Pot-bellied pig

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Pot-bellied pig
Two pot-bellied pigs sleeping
Two pot-bellied pigs sleeping
Country of origin Vietnam
  • Pig
  • Sus scrofa domesticus

The pot-bellied pig (Vietnamese: lợn ỉ) is a breed of domesticated pig originating in Vietnam.


Pot-bellied pig
Young pot-bellied pig
Standing pot-bellied pig

Considerably smaller than standard American or European farm pigs, they weigh 43 to 136 kg (100 to 300 lb).[citation needed]

Boars, intact male pigs, become fertile at six months of age, long before they are completely physically mature. Pot-bellied pigs are considered fully grown by six years of age, when the epiphyseal plates in the long bones of the legs finally close.

Because pot-bellied pigs are the same species as ordinary farmyard pigs and descended from wild boars, they are capable of interbreeding. Most pot-bellied pigs have been crossed with various farm pig breeds. A 2004 study by them revealed extreme genetic diversity in indigenous Vietnamese pot-bellied pigs. They were also genetically different from each other according to location of origin in Vietnam. Pig breeds from developed countries were refined over centuries to a specific genetic make-up.[1][better source needed] This means a cross between a purebred Vietnamese pot-bellied and another pig type, its genetic material is more diverse and the offspring will resemble the more specific pig imports. The German Agriculture Ministry has been assisting Vietnam with its pork production by introducing large breeds of pigs into Vietnam since the mid-1980's.[2]

Indigenous populations[edit]

Today, the Vietnamese and German governments have realized that the indigenous Vietnamese pig breed[3] exists only in mountainous Vietnam and Thailand. The Vietnamese government has begun to subsidize local farmers who continue to raise the indigenous pot-bellied pigs because it realizes they are neither as prolific nor as large as other breeds.[2]


Many breeders recommend the spaying or neutering of both sexes at a young age if the owner does not wish to breed them.[4] Many local laws also require licensed pet pigs to be neutered.[5] The procedure is different from the method used in farm pigs.[6][7] Neutering is said to reduce the aggression of boars and female pigs during estrus, as well as the risk of testicular cancer and uterine tumors.[8] The hoofs and tusks are also recommended to be trimmed.[9]


Pot-bellied pigs have been abandoned when owners discover that these pigs actually grow to larger sizes and require more care than they believed.[10][11][12] Others are forced to give up pet pigs due to local ordinances.[13][14]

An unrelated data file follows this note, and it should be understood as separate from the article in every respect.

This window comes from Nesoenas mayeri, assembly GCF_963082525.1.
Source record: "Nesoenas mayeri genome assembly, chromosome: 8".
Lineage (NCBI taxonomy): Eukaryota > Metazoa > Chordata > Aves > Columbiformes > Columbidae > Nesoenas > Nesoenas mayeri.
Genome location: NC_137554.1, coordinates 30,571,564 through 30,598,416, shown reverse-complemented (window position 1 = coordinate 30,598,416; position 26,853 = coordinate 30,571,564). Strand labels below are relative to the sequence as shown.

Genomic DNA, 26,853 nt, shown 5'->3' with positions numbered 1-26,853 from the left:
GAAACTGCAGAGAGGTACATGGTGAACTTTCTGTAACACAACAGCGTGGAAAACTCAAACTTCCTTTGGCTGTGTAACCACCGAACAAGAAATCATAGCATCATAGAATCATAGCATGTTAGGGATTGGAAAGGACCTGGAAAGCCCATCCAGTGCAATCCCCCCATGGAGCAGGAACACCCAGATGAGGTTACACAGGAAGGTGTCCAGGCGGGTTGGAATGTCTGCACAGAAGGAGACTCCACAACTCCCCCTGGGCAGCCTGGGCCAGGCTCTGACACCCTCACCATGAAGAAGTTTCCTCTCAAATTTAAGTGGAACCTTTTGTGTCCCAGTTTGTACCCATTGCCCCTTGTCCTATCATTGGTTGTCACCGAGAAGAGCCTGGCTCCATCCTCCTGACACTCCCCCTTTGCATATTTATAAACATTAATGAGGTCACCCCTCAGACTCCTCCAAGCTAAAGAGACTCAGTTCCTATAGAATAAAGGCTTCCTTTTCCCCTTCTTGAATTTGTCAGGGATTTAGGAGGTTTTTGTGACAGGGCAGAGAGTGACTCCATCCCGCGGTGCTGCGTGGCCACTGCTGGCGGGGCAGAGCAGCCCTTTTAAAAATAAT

According to Adam Goldfarb, the director of the Pets At Risk program for the Humane Society of the United States, "Pot-bellied pigs are really emblematic of what happens to an animal when it becomes a popular or fad pet. We saw this in the '90s when there was the initial pot-bellied pig craze. A lot of people went to buy them because they are so cute when they are little, but then they get big."[15]

Pot-bellied pig associations recommend adoption from local shelters instead of buying. Others like the Southern California Association for Miniature Pot-bellied Pigs and the California Pot-bellied Pig Association are actively involved in housing abandoned pet pigs.[16] Despite this, shelters often have difficulty in finding new homes for abandoned pigs.[14]

See also[edit]


  1. ^ They, N.T.D. 2004. Genetic diversity and distances of Vietnamese and European pig breeds analysed with Microsatellite loci. Dissertation. Shaker g. Aachen, Germany.
  2. ^ a b Huyen, Le Thi Thanh; Roessler, Regina; Lemke, Ute; Zárate, Anne Valle (2005). Impact of the use of exotic compared to local pig breeds on socio-economic development and biodiversity in Vietnam (PDF). Beuren, Stuttgart: University of Hohenheim, Institute of Animal Production in the Tropics and Subtropics; Verlag Ulrich E. Grauer;F. u. T. Müllerbader GmbH. ISBN 3-86186-496-7. Retrieved February 23, 2011. 
  3. ^ http://www.dummies.com/education/science/smaller-than-species-subspecies-races-and-breeds/
  4. ^ "Should Have My Pig Spayed Or Neutered?". The North American Potbellied Pig Association. 2009. Retrieved 16 January 2011.  External link in |publisher= (help)
  5. ^ "Ordinance Detail". PetPigZone. Retrieved April 17, 2011. 
  6. ^ Laurie J. Gage (2002). Hand-rearing wild and domestic mammals. Wiley-Blackwell. p. 33. ISBN 978-0-8138-2683-7. 
  7. ^ "Pot Bellied Pig Spay". Long Beach Animal Hospital. Retrieved April 17, 2011. 
  8. ^ Grenville Owen. "Neutered Pigs Make Better Pets". Pigrest. Retrieved April 17, 2011. 
  9. ^ Chris Christensen. "General Care". California Potbellied Pig Association, Inc. Retrieved April 17, 2011. 
  10. ^ Lianne Mcleod. "Pot Bellied Pigs as Pets: What to Expect from a Pet Pig". About.com. Retrieved April 17, 2011. 
  11. ^ Grenville Owen. "Not so Micro". Pigrest. Retrieved April 17, 2011. 
  12. ^ "Basic Information". The Menagerie. Retrieved April 17, 2011. 
  13. ^ Gerry (March 6, 2009). "Pot-bellied pig case sparks local scrutiny". Valley News. Retrieved April 17, 2011. 
  14. ^ a b Gerry Hogan. "Pigs Need Love Too!". Connections for Women. Retrieved April 17, 2011.  Cite error: Invalid <ref> tag; name "pbs" defined multiple times with different content (see the help page).
  15. ^ Sallie James. "Two potbellied pigs living large in Coral Springs". Miami Herald. Retrieved April 17, 2011. 
  16. ^ "Pot Bellied Pig Adoption Links". PigHarmony.com. Retrieved April 17, 2011.